Hammer, claw, and mallet toes are toes that do not have the right shape. They may look odd or may hurt, or both. Tight shoes are the most common cause of these toe problems. A hammertoes
is a toe that bends down toward the floor at the middle toe joint. It usually happens in the second toe. This causes the
middle toe joint to rise up. Hammer toes often occur with bunions. Claw toe often happens in the four smaller toes at the same time. The toes bend up at the joints where the toes and the foot meet.
They bend down at both the middle joints and at the joints nearest the tip of the toes. This causes the toes to curl down toward the floor. A mallet toe often happens to the second toe, but it may
happen in the other toes as well. The toe bends down at the joint closest to the tip of the toe.
People who have a high-arched feet have an increased chance of hammer toes occurring. Also, patients with bunion deformities notice the second toe elevating and becoming hammered to make room for the
big toe that is moving toward it. Some patients damage the ligament that holds the toe in place at the bottom of the joint that connects the toe and foot. When this ligament (plantar plate) is
disrupted or torn, the toe floats upward at this joint. Hammer toes also occur in women wearing ill-fitting shoes or high heels, and children wearing shoes they have outgrown.
The symptoms of a hammer toe include the following. Pain at the top of the bent toe upon pressure from footwear. Formation of corns on the top of the joint. Redness and swelling at the joint
contracture. Restricted or painful motion of the toe joint. Pain in the ball of the foot at the base of the affected toe.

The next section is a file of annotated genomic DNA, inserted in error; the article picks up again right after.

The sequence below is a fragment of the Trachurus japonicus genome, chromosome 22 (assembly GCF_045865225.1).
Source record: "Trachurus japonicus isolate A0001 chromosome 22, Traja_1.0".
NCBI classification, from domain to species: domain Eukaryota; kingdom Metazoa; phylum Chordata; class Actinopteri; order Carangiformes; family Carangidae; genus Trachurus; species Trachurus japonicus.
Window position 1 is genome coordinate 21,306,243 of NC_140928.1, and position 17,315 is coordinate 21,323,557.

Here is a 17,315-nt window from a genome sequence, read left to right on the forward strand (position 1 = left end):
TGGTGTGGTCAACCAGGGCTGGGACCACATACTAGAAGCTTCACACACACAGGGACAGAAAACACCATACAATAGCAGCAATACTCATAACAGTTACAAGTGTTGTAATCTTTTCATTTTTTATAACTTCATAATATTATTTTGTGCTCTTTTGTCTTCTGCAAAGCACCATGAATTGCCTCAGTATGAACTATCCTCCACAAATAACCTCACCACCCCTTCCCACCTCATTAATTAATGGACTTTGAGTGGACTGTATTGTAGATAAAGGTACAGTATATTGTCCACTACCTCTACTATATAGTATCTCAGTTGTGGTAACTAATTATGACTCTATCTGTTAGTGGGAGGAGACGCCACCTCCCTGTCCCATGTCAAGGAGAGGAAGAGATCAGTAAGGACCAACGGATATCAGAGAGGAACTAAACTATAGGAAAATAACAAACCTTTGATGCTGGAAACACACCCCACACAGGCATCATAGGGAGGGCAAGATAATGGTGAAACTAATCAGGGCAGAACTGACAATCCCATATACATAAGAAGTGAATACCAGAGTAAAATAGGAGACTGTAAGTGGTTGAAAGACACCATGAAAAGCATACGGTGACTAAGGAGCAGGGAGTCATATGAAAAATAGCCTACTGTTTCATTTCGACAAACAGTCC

Your healthcare provider will examine your foot, checking for redness, swelling, corns, and calluses. Your provider will also measure the flexibility of your toes and test how much feeling you have
in your toes. You may have blood tests to check for arthritis, diabetes, and infection.
Non Surgical Treatment
In the earlier stages of hammer toe, when the toes can still be manually straightened, then conservative treatment is appropriate. This means wearing shoes which are a half size bigger than normal
and which are not narrow around the toes. Exercises to stretch the toes out and strengthen the muscles under the foot which balances the tightness of the top tendons are important. Padding or corn
plasters can be used to ease the discomfort of any associated corns and calluses.
Treatment of a severe hammertoe that has become rigid includes surgery. What is done during the surgery depends on how misshapen and inflexible the toe is. The surgeon may make a cut over your toe
and release the tendon by cutting the tendon away from the bone. The surgeon may remove a small piece of bone from the toe. The surgeon may realign the tendons to reposition your toe or fasten the
bones with pins. Sometimes the surgeon may have to join the bones in the toe. In this case, you will no longer be able to bend the toe, but the toe will be flat.
Certain exercises such as moving and stretching your toe gently with your hands and picking up small or soft objects such as marbles or towels can keep your toe joints flexible, simple exercises can
stretch and strengthen your muscles. Limit high-heel use, well-designed flat shoes will be more comfortable than high heels. Don't wear shoes that are Hammer toes
too short or too narrow, or too shallow, this is especially important for children going through
periods of rapid growth, the toe area should be high enough so that it doesn't rub against the top of your toes.